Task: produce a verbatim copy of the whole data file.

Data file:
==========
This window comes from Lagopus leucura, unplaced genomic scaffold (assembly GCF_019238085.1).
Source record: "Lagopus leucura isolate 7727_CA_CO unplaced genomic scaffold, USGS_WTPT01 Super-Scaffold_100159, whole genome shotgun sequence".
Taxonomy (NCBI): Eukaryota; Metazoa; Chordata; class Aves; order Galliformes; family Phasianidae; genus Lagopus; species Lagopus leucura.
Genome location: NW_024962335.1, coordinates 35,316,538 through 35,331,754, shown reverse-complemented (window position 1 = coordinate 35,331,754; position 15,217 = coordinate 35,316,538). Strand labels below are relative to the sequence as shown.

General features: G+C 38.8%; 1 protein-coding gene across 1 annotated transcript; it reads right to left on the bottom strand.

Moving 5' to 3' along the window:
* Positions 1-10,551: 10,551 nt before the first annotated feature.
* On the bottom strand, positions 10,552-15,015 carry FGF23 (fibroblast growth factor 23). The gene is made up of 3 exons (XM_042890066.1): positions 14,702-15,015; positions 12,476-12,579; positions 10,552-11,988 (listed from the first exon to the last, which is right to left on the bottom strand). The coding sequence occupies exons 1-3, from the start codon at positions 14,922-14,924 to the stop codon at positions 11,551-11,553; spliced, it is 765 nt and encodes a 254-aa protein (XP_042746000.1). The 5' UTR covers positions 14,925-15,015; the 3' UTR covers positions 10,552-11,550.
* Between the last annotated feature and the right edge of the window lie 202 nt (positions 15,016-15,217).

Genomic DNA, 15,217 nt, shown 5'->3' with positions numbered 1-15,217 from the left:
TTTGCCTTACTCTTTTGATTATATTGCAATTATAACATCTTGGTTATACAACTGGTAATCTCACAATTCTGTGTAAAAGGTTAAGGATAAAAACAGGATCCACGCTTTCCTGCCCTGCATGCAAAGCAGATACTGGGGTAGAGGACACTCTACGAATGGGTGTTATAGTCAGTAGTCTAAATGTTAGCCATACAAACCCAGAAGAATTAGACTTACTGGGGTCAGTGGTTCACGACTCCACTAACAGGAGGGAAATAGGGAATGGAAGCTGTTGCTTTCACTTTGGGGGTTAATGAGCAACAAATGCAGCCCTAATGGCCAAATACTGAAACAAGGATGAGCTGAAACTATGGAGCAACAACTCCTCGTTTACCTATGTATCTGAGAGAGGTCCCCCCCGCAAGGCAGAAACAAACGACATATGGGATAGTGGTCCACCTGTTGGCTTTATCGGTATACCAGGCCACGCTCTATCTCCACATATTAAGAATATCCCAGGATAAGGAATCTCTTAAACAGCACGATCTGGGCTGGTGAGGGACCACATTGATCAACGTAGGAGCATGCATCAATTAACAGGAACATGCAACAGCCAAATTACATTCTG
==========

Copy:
This window comes from Lagopus leucura, unplaced genomic scaffold (assembly GCF_019238085.1).
Source record: "Lagopus leucura isolate 7727_CA_CO unplaced genomic scaffold, USGS_WTPT01 Super-Scaffold_100159, whole genome shotgun sequence".
Taxonomy (NCBI): Eukaryota; Metazoa; Chordata; class Aves; order Galliformes; family Phasianidae; genus Lagopus; species Lagopus leucura.
Genome location: NW_024962335.1, coordinates 35,316,538 through 35,331,754, shown reverse-complemented (window position 1 = coordinate 35,331,754; position 15,217 = coordinate 35,316,538). Strand labels below are relative to the sequence as shown.

General features: G+C 38.8%; 1 protein-coding gene across 1 annotated transcript; it reads right to left on the bottom strand.

Moving 5' to 3' along the window:
* Positions 1-10,551: 10,551 nt before the first annotated feature.
* On the bottom strand, positions 10,552-15,015 carry FGF23 (fibroblast growth factor 23). The gene is made up of 3 exons (XM_042890066.1): positions 14,702-15,015; positions 12,476-12,579; positions 10,552-11,988 (listed from the first exon to the last, which is right to left on the bottom strand). The coding sequence occupies exons 1-3, from the start codon at positions 14,922-14,924 to the stop codon at positions 11,551-11,553; spliced, it is 765 nt and encodes a 254-aa protein (XP_042746000.1). The 5' UTR covers positions 14,925-15,015; the 3' UTR covers positions 10,552-11,550.
* Between the last annotated feature and the right edge of the window lie 202 nt (positions 15,016-15,217).

Genomic DNA, 15,217 nt, shown 5'->3' with positions numbered 1-15,217 from the left:
TTTGCCTTACTCTTTTGATTATATTGCAATTATAACATCTTGGTTATACAACTGGTAATCTCACAATTCTGTGTAAAAGGTTAAGGATAAAAACAGGATCCACGCTTTCCTGCCCTGCATGCAAAGCAGATACTGGGGTAGAGGACACTCTACGAATGGGTGTTATAGTCAGTAGTCTAAATGTTAGCCATACAAACCCAGAAGAATTAGACTTACTGGGGTCAGTGGTTCACGACTCCACTAACAGGAGGGAAATAGGGAATGGAAGCTGTTGCTTTCACTTTGGGGGTTAATGAGCAACAAATGCAGCCCTAATGGCCAAATACTGAAACAAGGATGAGCTGAAACTATGGAGCAACAACTCCTCGTTTACCTATGTATCTGAGAGAGGTCCCCCCCGCAAGGCAGAAACAAACGACATATGGGATAGTGGTCCACCTGTTGGCTTTATCGGTATACCAGGCCACGCTCTATCTCCACATATTAAGAATATCCCAGGATAAGGAATCTCTTAAACAGCACGATCTGGGCTGGTGAGGGACCACATTGATCAACGTAGGAGCATGCATCAATTAACAGGAACATGCAACAGCCAAATTACATTCTG